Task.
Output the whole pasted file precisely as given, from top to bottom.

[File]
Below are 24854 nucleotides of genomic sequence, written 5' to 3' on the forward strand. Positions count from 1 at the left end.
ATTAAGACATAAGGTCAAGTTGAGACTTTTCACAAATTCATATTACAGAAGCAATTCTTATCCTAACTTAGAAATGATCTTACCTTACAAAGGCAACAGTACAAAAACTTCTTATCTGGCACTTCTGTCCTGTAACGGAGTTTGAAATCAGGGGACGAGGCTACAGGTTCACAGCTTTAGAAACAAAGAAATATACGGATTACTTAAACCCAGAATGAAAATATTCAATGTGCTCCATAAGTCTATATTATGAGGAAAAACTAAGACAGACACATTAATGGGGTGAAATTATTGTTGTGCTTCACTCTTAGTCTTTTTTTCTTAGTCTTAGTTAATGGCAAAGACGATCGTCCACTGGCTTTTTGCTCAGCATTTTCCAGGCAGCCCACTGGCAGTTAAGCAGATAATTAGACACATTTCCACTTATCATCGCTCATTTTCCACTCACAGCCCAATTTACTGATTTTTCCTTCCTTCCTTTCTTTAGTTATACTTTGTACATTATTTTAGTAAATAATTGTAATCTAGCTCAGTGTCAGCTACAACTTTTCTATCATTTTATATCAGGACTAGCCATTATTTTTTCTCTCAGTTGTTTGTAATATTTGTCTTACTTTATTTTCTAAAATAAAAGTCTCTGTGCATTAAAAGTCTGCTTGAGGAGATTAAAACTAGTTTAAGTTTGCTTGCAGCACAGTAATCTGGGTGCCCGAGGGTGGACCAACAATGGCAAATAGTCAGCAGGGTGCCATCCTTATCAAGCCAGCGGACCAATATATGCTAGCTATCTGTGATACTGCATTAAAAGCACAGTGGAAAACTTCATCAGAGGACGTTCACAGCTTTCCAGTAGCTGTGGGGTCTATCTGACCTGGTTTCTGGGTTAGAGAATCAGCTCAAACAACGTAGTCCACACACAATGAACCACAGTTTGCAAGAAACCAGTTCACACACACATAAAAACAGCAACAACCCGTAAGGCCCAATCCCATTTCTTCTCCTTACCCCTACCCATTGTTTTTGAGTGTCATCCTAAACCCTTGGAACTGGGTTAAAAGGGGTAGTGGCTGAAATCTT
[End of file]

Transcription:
Below are 24854 nucleotides of genomic sequence, written 5' to 3' on the forward strand. Positions count from 1 at the left end.
ATTAAGACATAAGGTCAAGTTGAGACTTTTCACAAATTCATATTACAGAAGCAATTCTTATCCTAACTTAGAAATGATCTTACCTTACAAAGGCAACAGTACAAAAACTTCTTATCTGGCACTTCTGTCCTGTAACGGAGTTTGAAATCAGGGGACGAGGCTACAGGTTCACAGCTTTAGAAACAAAGAAATATACGGATTACTTAAACCCAGAATGAAAATATTCAATGTGCTCCATAAGTCTATATTATGAGGAAAAACTAAGACAGACACATTAATGGGGTGAAATTATTGTTGTGCTTCACTCTTAGTCTTTTTTTCTTAGTCTTAGTTAATGGCAAAGACGATCGTCCACTGGCTTTTTGCTCAGCATTTTCCAGGCAGCCCACTGGCAGTTAAGCAGATAATTAGACACATTTCCACTTATCATCGCTCATTTTCCACTCACAGCCCAATTTACTGATTTTTCCTTCCTTCCTTTCTTTAGTTATACTTTGTACATTATTTTAGTAAATAATTGTAATCTAGCTCAGTGTCAGCTACAACTTTTCTATCATTTTATATCAGGACTAGCCATTATTTTTTCTCTCAGTTGTTTGTAATATTTGTCTTACTTTATTTTCTAAAATAAAAGTCTCTGTGCATTAAAAGTCTGCTTGAGGAGATTAAAACTAGTTTAAGTTTGCTTGCAGCACAGTAATCTGGGTGCCCGAGGGTGGACCAACAATGGCAAATAGTCAGCAGGGTGCCATCCTTATCAAGCCAGCGGACCAATATATGCTAGCTATCTGTGATACTGCATTAAAAGCACAGTGGAAAACTTCATCAGAGGACGTTCACAGCTTTCCAGTAGCTGTGGGGTCTATCTGACCTGGTTTCTGGGTTAGAGAATCAGCTCAAACAACGTAGTCCACACACAATGAACCACAGTTTGCAAGAAACCAGTTCACACACACATAAAAACAGCAACAACCCGTAAGGCCCAATCCCATTTCTTCTCCTTACCCCTACCCATTGTTTTTGAGTGTCATCCTAAACCCTTGGAACTGGGTTAAAAGGGGTAGTGGCTGAAATCTT